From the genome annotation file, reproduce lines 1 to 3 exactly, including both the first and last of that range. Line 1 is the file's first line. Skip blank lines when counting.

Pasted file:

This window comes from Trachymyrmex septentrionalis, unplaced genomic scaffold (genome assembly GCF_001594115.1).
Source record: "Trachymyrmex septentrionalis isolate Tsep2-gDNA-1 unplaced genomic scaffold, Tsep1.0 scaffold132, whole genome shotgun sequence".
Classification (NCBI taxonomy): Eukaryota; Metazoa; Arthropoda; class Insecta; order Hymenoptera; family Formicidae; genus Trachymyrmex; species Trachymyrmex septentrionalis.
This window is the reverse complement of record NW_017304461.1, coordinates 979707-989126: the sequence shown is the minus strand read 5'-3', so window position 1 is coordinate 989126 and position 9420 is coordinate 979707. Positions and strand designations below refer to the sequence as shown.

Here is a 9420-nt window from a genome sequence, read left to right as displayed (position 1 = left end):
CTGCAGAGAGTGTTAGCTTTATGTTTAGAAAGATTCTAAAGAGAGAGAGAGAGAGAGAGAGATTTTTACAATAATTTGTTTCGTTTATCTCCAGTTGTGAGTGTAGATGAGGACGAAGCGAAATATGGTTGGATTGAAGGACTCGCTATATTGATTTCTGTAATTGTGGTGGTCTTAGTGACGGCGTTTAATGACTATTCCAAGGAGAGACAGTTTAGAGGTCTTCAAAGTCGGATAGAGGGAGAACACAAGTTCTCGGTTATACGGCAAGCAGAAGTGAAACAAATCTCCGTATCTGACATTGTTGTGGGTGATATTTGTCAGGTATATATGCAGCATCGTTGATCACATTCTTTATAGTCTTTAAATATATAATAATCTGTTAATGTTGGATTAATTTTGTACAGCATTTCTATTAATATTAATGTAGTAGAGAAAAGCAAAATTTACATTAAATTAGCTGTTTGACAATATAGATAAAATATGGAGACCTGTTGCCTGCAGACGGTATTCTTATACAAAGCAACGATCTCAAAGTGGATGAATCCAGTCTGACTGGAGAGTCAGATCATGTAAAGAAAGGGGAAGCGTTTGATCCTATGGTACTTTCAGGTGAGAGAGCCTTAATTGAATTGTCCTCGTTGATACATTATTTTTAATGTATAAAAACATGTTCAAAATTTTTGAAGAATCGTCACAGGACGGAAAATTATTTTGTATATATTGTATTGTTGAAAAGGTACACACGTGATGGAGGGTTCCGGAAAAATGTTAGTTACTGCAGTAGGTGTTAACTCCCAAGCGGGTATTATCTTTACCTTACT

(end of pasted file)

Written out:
This window comes from Trachymyrmex septentrionalis, unplaced genomic scaffold (genome assembly GCF_001594115.1).
Source record: "Trachymyrmex septentrionalis isolate Tsep2-gDNA-1 unplaced genomic scaffold, Tsep1.0 scaffold132, whole genome shotgun sequence".
Classification (NCBI taxonomy): Eukaryota; Metazoa; Arthropoda; class Insecta; order Hymenoptera; family Formicidae; genus Trachymyrmex; species Trachymyrmex septentrionalis.